We are developing the social individualist meta-context for the future. From the very serious to the extremely frivolous... lets see what is on the mind of the Samizdata people.

Samizdata, derived from Samizdat /n. - a system of clandestine publication of banned literature in the USSR [Russ.,= self-publishing house]

Gum scum

Yesterday, chewing gum was in the Eye of the Beholder who quoted from this story, about some US-Singapore trade negotiations:

Negotiators from both countries said they hoped to resolve the issue of capital controls quickly, clearing the way for a final deal.

But Mr. Zoellick apparently did not break down Singapore’s resistance on another issue: its longtime ban on chewing gum, a prohibition ordered to keep the nation’s streets and sidewalks cleaner.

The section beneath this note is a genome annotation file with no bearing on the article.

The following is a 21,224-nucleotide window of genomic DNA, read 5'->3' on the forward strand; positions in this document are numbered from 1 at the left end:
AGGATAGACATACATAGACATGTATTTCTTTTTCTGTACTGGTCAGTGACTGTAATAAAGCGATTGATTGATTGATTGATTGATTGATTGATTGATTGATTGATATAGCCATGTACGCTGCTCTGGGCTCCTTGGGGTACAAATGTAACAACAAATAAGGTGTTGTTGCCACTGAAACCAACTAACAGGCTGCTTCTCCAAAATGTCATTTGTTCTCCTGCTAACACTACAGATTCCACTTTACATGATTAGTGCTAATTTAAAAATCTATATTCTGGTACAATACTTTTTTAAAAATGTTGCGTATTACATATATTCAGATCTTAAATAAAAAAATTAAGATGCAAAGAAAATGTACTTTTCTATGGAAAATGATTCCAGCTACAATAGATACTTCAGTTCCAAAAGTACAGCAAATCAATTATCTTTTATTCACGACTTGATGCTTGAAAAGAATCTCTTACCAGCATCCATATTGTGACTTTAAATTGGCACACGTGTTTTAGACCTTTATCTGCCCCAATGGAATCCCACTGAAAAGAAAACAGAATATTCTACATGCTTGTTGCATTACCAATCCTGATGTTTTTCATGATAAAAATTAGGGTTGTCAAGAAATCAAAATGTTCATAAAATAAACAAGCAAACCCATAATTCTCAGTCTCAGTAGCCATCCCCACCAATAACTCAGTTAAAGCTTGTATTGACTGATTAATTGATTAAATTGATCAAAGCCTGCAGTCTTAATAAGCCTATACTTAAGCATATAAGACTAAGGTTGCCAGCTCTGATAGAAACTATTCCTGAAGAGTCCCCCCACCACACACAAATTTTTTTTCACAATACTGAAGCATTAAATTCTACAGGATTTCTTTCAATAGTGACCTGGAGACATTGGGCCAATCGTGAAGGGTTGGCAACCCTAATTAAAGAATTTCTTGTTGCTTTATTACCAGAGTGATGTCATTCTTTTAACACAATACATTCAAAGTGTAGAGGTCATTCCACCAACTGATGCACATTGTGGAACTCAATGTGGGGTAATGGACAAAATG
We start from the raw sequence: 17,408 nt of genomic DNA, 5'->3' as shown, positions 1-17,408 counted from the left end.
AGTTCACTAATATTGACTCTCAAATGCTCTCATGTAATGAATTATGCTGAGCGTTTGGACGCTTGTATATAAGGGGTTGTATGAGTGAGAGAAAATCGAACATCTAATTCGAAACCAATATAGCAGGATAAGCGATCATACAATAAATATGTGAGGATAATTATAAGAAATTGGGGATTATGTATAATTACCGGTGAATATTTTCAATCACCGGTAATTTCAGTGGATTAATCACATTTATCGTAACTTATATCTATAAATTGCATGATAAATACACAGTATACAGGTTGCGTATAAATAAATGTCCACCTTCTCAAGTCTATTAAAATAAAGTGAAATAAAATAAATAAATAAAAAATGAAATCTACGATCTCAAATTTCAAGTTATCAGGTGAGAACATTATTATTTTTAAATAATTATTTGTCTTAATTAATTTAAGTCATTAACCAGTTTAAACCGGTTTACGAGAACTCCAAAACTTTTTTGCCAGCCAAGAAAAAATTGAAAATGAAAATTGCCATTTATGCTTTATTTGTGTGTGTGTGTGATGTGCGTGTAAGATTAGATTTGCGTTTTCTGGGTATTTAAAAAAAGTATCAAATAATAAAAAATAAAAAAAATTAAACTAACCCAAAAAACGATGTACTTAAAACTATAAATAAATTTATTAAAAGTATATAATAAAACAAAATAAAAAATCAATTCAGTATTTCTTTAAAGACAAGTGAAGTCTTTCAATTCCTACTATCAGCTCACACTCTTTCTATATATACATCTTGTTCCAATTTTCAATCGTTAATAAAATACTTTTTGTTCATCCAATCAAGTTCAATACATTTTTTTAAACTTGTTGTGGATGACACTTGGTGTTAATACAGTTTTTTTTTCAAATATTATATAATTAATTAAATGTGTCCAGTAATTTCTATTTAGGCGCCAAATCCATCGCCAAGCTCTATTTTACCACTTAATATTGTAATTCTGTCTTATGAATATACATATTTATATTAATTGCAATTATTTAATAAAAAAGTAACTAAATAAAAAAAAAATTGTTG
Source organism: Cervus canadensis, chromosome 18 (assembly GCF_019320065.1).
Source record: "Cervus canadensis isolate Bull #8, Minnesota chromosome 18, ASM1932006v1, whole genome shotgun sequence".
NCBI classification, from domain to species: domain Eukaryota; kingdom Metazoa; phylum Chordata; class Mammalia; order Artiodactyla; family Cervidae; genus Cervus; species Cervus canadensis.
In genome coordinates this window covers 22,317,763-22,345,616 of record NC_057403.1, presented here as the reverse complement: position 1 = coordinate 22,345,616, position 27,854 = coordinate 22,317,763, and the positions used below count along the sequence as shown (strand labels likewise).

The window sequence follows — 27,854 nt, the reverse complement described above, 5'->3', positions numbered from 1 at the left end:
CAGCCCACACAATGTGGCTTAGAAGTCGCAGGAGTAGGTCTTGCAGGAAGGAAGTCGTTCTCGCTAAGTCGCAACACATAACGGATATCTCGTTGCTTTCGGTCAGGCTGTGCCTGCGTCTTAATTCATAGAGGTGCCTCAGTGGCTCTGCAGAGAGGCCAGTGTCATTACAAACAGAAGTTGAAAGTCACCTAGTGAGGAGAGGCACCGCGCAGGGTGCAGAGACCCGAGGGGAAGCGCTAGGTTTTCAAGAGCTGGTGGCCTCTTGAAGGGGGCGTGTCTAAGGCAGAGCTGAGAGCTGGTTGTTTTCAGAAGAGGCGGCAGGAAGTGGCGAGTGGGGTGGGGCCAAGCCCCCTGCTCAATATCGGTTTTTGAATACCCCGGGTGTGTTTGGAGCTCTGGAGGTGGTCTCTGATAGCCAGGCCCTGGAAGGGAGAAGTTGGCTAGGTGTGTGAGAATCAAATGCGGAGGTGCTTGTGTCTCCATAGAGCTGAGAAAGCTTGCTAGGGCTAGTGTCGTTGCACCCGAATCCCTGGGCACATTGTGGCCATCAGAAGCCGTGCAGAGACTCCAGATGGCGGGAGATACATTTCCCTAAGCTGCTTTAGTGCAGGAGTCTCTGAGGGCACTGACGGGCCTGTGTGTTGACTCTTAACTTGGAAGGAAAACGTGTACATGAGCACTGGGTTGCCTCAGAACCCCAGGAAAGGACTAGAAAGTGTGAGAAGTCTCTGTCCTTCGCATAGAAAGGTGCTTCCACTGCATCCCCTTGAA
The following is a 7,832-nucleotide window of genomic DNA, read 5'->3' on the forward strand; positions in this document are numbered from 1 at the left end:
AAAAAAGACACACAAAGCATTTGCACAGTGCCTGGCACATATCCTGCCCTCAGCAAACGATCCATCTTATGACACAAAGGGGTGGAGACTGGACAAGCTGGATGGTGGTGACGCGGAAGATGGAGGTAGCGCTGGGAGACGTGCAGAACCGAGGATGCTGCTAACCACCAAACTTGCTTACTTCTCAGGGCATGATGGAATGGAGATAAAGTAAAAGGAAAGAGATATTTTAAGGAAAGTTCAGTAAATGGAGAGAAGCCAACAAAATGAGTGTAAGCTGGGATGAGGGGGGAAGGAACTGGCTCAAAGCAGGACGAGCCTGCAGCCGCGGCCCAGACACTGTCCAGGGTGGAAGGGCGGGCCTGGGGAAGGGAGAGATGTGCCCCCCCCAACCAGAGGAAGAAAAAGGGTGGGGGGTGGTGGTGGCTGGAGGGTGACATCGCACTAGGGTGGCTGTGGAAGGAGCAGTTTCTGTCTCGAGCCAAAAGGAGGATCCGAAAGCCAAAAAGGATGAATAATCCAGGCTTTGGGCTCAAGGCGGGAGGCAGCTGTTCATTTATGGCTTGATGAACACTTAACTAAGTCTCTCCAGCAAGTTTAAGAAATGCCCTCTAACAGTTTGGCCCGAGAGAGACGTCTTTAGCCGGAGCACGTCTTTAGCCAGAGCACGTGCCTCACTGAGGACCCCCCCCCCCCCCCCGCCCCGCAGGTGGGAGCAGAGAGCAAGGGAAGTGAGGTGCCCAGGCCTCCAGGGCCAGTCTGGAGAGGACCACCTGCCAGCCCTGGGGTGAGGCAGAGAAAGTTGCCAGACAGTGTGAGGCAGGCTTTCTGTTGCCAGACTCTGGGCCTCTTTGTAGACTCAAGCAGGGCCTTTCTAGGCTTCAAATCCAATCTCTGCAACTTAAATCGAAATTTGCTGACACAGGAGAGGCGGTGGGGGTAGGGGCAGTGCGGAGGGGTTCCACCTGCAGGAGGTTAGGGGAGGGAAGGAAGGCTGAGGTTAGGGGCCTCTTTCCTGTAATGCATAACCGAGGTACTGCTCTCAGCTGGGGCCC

I know how the Singaporeans feel. The relentless disfiguring of London’s public spaces with chewing gum deposits is one of the things that most often makes me wish that “public” spaces were more frequently privately owned than they are. Occasionally a fresh deposit actually sticks to your shoe, which is horrible. You later have to scrape it off with a knife. Usually the deposit has dried and just remains there, a black blob on the floor.

It’s the sneakiness of it that gets me. The chewing gum droppers know that in the grand scheme of things their petty little misdemeanour doesn’t rate very high on the wickedness scale. And it is exactly this that they exploit. In a world of terrorist outrages, ever rising crime of the more usual sort, ghastly new laws that won’t do anything about crime but will be ghastly, ghastly new … well, just read every second posting on Samizdata (which seems to be going through a rather grim phase just now, for some reason), … in such a world, who has time to moan about chewing gum? Only me and the government of Singapore it would seem.